March 25, 2013
By C. Husick
EveryTrail trip log of a flight from Florida to the Bahamas.
We fly for the sheer pleasure of being aloft, for seeing new sights from unusual vantage points, and for the pleasure of visiting new places. We methodically log our flights, both to comply with FAA regulations and to provide a memory resource. We want recall not only the flight, but also the experiences encountered on those trips. Now, thanks to the efforts of a California-based company, GlobalMotion Media, pilots can use a free application called EveryTrail to create a pictorial trip log.
I created a trip log with my iPhone 3G during a flight from Albert Whitted in St. Petersburg, Fla., to Treasure Cay International in the Bahamas. (The Android, BlackBerry, devices running Windows Mobile, and others capable of GPS tracking can be used as well.)
EveryTrail can superimpose my precise flight path on a hybrid satellite/topographical image of the Earth. Each of the pear-shaped symbols marks the location where I took a photo. Trip stats also can be displayed, showing the aircraft’s altitude. For example, my trip log started while I was climbing to the requested 9,000-foot-msl IFR cruising altitude.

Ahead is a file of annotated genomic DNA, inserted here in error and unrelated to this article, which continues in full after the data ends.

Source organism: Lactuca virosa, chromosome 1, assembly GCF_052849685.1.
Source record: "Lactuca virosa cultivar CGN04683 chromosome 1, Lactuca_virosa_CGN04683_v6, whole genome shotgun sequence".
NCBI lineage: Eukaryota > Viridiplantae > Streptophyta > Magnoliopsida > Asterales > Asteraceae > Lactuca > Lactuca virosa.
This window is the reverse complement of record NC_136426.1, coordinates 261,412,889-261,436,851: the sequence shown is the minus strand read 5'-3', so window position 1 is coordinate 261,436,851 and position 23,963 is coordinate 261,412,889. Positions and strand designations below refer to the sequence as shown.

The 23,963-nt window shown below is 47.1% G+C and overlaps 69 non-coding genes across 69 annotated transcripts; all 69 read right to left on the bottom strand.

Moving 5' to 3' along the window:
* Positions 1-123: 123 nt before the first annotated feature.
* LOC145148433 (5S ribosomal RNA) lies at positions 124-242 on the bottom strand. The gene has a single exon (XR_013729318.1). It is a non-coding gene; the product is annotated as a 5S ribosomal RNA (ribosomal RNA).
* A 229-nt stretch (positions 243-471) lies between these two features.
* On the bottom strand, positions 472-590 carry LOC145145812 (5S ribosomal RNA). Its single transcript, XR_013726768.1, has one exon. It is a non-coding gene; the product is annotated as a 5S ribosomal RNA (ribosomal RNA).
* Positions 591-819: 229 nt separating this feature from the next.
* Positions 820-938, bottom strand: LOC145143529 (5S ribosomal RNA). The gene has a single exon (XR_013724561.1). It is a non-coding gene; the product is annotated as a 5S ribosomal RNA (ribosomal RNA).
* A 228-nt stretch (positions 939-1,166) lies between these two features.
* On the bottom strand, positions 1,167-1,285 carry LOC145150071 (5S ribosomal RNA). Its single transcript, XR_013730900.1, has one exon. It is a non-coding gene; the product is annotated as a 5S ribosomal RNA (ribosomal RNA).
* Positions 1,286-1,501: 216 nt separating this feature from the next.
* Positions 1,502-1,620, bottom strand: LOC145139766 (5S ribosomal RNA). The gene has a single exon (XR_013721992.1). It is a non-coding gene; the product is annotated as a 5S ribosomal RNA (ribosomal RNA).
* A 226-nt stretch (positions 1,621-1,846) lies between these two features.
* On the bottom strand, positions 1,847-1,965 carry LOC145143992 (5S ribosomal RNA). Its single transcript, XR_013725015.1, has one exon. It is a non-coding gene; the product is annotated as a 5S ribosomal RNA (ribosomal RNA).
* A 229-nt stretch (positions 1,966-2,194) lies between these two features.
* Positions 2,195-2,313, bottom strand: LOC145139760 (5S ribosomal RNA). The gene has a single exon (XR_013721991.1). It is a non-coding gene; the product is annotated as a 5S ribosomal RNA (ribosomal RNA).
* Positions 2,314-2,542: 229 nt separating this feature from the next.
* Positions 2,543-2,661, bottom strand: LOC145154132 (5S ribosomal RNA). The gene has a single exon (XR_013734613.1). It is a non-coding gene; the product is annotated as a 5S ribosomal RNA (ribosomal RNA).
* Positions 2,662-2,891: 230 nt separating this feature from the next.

The log doesn’t need to be limited to the flight—adventures on the ground can be tracked as well. Images taken with a digital camera can be uploaded to the EveryTrail Web site using Flickr and then geo-referenced to the trip log. On the Web site, the map and photos can be edited, and a narrative of the voyage can be added.
Photos can be incorporated into the EveryTrail trip log.
The record can be shared with other EveryTrail users or kept private. It can even be downloaded as a GPX file to program a GPS navigator if you or someone else wants to replicate the exact flight path.
With this new tool, pilots’ adventures can come alive in a way never before possible.
Charles B. Husick, AOPA 434178, is the former chariman of the General Aviation Manufacturers Association (GAMA) and former president of Narco Avionics (1971 to 1977), senior vice president of Cessna and Fairchild and Chris Craft Boats Corporation (1988 to 1989). He is a commercial pilot and flight instructor with over 6,300 hours.
AOPA expressed concern in a meeting with town officials from East Hampton, New York, that restrictions proposed to curb airport noise “overwhelmingly” generated by transient commercial flights would unfairly burden traditional airport users.
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